see that it is returned to the same container. dry it. and replace it after you’re done. This is a privilege normally reserved for anatomy TA’s only. you will be allowed and encouraged to go into the lab during office hours to study cadaver prosections on your own. Moore’s Clinical Anatomy. therefore. Cadavers are hard to come by and an unbelievable amount of time goes into preparing the prosections. vessel. Completely cover the parts with the cloth (if the cloth is missing or too small – tell a TA) and spray it thoroughly.) it’s possible that it cannot be replaced without money and hours of dissection time. You can use the trays in the cadaver room for moving the cadaver parts to the main lab.D. Place parts carefully in their container – avoid stacking parts on top of one another and snagging other parts. They cannot leave the lab. but it ruins the part). Just be sure to clean the tray with the yellow soap above the sink. Netter’s Atlases.M. Use the phenoxyethanol (in the clear spray bottles above the sink) to keep the parts moist while you are looking at them.Care of Cadaver Parts Unlike the Human Anatomy (Bio 2325) class. Here are the lab rules and some guidelines to keep these parts in good condition so that we can have a quality lab experience. etc. 5. Let’s try to keep the books in good condition – don’t handle them with dirty cadaver hands and keep them away from the phenoxyethanol spray. a muscle ripped. Clean the desk you used with the yellow soap and a sponge when you’re done. That means that other students will suffer the consequences of one person’s carelessness. 4 . Be sure that the lid is closed securely (it should snap). A. Dissectable anatomy software is available on the computers in the computer lab upstairs. There are probes in the first drawer in the cadaver room. the Color Atlas of Human Anatomy as well as other reference books are available in the office for your use. 2. Hooking the probe under a muscle.A. Never rub the probe back and forth on a muscle (it seems almost instinctual. this opportunity requires you to be responsible. If a part is ruined (a nerve or vessel torn. Spray them every few minutes – you can never keep them too moist! When you put the part back. If you take something out of a container (containers will be labeled). 4. spray it again along with all the other parts in the container. Some people don’t like to study on desks speckled with cadaver juice. 3. 7. 8. or nerve is asking for trouble – one slip and they’re gone. 1. The best way to point things out is to simply place the point of the probe a few millimeters above the structure without touching it (thus the word “point”). Never leave a part out. 6.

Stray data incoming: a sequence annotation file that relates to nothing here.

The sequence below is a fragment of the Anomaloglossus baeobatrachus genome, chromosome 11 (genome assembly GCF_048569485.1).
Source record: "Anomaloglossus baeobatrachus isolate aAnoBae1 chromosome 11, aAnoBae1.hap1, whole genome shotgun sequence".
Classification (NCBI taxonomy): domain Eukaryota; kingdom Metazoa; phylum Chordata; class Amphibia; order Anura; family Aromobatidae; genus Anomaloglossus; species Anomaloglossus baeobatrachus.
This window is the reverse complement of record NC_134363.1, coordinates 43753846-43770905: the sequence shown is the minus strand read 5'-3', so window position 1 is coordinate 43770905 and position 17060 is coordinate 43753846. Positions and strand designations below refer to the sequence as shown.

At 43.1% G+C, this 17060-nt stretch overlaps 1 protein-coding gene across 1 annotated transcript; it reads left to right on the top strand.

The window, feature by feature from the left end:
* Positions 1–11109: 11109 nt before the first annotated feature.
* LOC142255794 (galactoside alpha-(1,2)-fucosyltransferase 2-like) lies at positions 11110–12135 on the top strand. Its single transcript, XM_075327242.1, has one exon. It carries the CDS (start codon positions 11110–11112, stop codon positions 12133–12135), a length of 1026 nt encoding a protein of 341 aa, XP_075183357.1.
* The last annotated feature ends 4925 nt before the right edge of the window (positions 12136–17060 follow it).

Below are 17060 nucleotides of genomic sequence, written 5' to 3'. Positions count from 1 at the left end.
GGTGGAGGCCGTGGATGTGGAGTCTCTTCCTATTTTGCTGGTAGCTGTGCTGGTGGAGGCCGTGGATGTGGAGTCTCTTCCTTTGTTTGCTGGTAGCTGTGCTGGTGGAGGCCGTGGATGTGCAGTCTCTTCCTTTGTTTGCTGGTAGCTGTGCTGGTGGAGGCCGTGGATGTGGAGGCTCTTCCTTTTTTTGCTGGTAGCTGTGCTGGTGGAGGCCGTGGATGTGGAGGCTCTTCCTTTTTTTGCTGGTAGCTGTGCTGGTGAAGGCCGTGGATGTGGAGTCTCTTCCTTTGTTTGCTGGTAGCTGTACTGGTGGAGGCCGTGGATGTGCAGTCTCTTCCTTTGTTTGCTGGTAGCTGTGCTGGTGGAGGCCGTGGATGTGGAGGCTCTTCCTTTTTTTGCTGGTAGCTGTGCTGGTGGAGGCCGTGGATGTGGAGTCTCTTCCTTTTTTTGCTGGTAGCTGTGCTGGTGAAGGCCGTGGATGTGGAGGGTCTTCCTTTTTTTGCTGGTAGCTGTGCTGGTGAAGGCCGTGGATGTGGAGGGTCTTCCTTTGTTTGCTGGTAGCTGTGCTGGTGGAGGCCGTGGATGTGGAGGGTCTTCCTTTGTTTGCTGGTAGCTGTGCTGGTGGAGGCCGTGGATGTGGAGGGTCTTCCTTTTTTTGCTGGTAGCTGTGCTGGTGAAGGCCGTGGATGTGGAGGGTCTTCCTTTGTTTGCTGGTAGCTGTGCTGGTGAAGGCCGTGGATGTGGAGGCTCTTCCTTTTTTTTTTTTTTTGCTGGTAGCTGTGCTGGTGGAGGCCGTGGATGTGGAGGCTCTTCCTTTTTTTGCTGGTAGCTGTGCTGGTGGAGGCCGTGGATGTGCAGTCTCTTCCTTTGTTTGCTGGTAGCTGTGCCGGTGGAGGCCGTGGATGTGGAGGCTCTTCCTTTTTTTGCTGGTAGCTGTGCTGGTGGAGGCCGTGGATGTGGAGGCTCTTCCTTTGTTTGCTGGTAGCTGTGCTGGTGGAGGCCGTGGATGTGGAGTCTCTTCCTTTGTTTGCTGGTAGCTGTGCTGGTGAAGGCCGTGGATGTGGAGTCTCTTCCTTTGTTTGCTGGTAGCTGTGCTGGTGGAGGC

landmarks. you have to know the material from lecture as well as the structure name.e. Thus. From what branchial arch is this muscle derived? or What spinal levels innervate this muscle?). another midterm practical exam. and a final practical exam. sutures. The first two will take place during a rotation of the day’s lab. 5 . We will use some parts that you’ve never seen before in lab. The final practical exam will take up the whole lab time during the last week of labs. Material Covered Slide Quiz on Bones of the Skull Skull Practical Midterm Practical Final Practical All Skull Bone All skull bones. so it pays to learn the anatomy. and foramina All structures from Labs 1 through 7 and corresponding lecture information – except for skull structures All structures from Labs 1 through 10 and corresponding lecture information Number of Questions (points) 5 20 20 Date and Time Lab #2 Consult syllabus Consult syllabus 75 + 5 bonus questions Consult syllabus The Advanced Anatomy practical exams are a little different than the Bio 2325 exams. We’ll ask questions about a probed part instead of just asking you to name it (i. not the part.The Practical Exams There will be three practical exams – a skull practical exam.